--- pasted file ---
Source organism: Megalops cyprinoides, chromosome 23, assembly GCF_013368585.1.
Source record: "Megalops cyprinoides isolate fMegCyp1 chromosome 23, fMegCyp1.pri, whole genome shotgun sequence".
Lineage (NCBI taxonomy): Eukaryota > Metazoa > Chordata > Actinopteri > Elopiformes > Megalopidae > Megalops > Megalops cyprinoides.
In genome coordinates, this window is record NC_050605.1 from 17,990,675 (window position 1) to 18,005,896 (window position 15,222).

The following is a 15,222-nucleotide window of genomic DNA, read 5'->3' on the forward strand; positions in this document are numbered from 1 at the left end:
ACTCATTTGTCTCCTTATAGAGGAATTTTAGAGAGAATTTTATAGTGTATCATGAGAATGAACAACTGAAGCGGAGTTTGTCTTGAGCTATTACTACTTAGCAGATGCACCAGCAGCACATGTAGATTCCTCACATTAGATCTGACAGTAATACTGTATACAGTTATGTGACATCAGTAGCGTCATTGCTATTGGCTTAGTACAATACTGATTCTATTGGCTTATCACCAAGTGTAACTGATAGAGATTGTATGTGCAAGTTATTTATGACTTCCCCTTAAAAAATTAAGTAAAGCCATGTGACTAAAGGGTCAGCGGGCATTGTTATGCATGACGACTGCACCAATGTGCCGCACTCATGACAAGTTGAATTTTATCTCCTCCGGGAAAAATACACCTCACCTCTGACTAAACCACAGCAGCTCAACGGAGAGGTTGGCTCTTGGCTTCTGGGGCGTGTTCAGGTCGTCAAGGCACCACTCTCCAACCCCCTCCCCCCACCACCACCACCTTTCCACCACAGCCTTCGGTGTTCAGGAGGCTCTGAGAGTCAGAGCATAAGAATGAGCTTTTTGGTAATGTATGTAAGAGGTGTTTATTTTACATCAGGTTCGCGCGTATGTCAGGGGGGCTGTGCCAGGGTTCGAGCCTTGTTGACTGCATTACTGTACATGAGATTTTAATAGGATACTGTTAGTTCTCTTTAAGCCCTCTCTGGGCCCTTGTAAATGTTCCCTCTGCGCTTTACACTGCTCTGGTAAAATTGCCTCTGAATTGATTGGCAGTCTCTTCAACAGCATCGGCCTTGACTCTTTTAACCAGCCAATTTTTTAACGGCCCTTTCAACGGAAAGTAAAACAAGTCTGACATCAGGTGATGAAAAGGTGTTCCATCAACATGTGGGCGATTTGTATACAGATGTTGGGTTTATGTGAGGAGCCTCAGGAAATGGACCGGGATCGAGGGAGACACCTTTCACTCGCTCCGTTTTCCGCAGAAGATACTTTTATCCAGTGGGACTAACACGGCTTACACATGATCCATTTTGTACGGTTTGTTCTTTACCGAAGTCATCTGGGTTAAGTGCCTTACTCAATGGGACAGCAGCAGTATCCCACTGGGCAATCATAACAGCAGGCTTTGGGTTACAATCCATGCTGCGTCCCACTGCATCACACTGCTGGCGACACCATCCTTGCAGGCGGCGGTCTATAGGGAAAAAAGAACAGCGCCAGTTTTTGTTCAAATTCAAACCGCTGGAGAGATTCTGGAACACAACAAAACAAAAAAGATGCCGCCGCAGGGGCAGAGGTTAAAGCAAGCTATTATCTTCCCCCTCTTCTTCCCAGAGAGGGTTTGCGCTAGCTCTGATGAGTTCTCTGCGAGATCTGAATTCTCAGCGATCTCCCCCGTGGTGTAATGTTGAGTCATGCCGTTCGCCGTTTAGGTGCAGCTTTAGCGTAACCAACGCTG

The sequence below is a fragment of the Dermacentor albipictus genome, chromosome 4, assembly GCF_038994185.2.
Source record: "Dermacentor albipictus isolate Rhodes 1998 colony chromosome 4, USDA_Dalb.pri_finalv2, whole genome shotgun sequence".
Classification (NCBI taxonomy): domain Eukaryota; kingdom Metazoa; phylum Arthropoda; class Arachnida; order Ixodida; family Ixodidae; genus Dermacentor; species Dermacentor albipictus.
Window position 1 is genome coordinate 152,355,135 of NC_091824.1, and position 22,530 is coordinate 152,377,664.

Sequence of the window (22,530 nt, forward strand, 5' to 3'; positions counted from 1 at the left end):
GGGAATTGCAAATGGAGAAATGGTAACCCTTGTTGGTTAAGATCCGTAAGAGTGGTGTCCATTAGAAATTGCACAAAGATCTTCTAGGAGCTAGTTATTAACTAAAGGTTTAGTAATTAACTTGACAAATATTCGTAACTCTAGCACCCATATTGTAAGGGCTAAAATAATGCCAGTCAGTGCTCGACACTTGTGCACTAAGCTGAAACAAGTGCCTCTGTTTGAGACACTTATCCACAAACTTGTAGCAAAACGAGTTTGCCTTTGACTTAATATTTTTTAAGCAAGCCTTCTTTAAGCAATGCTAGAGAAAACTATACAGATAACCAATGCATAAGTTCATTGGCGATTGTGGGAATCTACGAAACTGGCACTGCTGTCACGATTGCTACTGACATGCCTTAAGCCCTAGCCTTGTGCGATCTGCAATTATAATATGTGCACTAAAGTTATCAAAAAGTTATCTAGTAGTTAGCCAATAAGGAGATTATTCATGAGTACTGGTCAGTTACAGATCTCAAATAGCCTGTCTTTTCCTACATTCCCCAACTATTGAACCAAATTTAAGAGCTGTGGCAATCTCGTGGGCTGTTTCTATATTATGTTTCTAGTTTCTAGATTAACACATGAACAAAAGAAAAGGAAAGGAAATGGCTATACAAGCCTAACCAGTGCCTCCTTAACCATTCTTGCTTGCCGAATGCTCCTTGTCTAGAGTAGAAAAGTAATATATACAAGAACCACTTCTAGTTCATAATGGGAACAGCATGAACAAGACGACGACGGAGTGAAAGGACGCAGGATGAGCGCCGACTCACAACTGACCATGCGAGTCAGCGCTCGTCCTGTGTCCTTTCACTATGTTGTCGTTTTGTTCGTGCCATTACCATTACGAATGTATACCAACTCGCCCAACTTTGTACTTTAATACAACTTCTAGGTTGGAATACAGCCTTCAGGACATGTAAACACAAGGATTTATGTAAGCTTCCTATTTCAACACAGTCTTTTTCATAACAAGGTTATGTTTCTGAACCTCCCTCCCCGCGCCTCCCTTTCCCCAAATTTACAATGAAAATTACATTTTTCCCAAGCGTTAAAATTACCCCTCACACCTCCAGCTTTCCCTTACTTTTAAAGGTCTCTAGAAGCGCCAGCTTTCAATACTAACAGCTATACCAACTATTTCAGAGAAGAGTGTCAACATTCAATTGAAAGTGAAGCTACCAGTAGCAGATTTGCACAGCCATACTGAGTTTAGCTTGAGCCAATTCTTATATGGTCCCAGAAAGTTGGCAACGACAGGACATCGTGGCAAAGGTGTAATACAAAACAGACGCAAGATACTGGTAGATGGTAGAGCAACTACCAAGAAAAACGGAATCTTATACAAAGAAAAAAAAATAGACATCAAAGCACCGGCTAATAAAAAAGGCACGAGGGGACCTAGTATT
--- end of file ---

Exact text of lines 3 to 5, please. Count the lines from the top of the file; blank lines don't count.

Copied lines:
Lineage (NCBI taxonomy): Eukaryota > Metazoa > Chordata > Actinopteri > Elopiformes > Megalopidae > Megalops > Megalops cyprinoides.
In genome coordinates, this window is record NC_050605.1 from 17,990,675 (window position 1) to 18,005,896 (window position 15,222).

The following is a 15,222-nucleotide window of genomic DNA, read 5'->3' on the forward strand; positions in this document are numbered from 1 at the left end: